NCQA stressed that “Large employers have also embraced the patient-centered medical home concept.” Paul Grundy, chairman of the Patient-Centered Primary Care Collaborative and director of Healthcare, Technology and Strategic Initiatives for IBM Global Wellbeing Services and Health Benefits, told NCQA, “The question isn’t whether we should implement the medical home, but how. These standards clearly assess and identify effective medical homes.”
Founded in 1990, NCQA’s mission is to improve the quality of health care and elevate this issue to the top of the national agenda.
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“Wired for Health Care Quality Act” Threatens Privacy and Control over Personal Information
Given the federal government’s ambitious plans for establishing a national electronic medical-records system, everyone should keep a close watch on the Wired for Health Care Quality Act. Senate bill 1693 would foster a nationwide interoperable health information-technology (IT) system while purportedly aiming to improve the quality and lower the costs of health care. The political strategy of combining a popular idea (improvement in medical care) and an unpopular idea (the anti-privacy national database) in a single bill appears to be at work here.
Many members of Congress and staffers who don’t understand the anti-privacy features of the current federal “privacy” regulations won’t fully see through the misleading promises of S. 1693. The first page of the Senate report states, “The bill enhances the use of health information technology to improve health care quality, while protecting the privacy and security of health information” (emphasis added). The bill also includes a section (Sec. 3013) titled “Ensuring Privacy and Security,” which says an operator of an electronic health database would be deemed a “covered entity” under the privacy regulations. This means such an operator would be permitted to share patient information with over 600,000 other covered entities (such as insurers) without consent, as permitted under the privacy regulations.
Thus the bill actually would destroy patient privacy by facilitating the electronic exchange under the misleading promise that privacy will be protected. The Institute for Health Freedom has been stressing since 1999 that the privacy regulations do NOT ensure true patient privacy because they permit the release of personal health information—without patients’ consent—for purposes related to treatment, payment, and health-care management.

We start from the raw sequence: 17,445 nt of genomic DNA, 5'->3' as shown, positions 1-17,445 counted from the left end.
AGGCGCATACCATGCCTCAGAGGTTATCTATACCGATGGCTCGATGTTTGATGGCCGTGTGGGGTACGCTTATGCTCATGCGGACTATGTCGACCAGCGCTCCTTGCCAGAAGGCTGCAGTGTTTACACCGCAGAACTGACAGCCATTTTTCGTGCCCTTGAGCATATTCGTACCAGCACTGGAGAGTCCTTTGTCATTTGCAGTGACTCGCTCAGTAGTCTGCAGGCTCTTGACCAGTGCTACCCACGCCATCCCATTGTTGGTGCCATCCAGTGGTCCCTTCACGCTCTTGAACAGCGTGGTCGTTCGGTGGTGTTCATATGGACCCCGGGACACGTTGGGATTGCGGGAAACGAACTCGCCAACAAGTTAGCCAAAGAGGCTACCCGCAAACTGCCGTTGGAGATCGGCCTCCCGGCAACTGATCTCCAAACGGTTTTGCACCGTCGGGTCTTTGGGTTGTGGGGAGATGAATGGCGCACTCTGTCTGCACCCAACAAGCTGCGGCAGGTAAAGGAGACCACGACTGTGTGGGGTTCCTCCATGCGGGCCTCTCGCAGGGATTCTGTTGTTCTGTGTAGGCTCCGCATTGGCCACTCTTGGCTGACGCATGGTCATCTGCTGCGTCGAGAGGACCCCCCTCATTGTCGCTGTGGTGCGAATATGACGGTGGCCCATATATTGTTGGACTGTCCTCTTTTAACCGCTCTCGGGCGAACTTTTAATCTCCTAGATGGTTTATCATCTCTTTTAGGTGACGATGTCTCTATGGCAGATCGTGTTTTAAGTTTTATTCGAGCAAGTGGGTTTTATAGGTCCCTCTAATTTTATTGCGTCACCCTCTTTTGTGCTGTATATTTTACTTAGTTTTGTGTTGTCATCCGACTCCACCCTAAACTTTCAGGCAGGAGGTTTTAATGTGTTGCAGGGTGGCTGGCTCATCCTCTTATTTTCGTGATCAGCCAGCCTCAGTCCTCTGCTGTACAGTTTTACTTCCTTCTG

What can you do to protect your health privacy and inform Congress about proposed health IT legislation and how it could destroy health privacy? Inform your representatives and staff about the federal medical-privacy rule and its true impact on patient privacy. Educate them by doing the following:
- Ask if they have actually read the full text of the privacy regulations as published in the Code of Federal Regulations.
- If they have not, ask them to do so to become fully informed about the anti-privacy features.
- Make an appointment with your members of Congress and their staff (either in Washington, D.C., or at their local office near your home) to inform them about how the privacy regulations destroy patient privacy (by eliminating patient consent and therefore control over the flow of electronic records).
- Share and circulate information from pro-health privacy groups that advocate health-privacy rights, including the Institute for Health Freedom (www.ForHealthFreedom.org), Citizens’ Council on Health Care (www.cchconline.org), and Patient Privacy Rights (www.patientprivacyrights.org).
Note: Senators Hillary Clinton and Barack Obama are both co-sponsors of the Wired for Health Care Quality Act (S. 1693). Perhaps they are especially in need of education regarding the privacy regulations.
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Health Freedom Watch is published by the Insitute for Health Freedom. Editor: Sue Blevins; Assistant Editor: Deborah Grady. Copyright 2008 Institute for Health Freedom.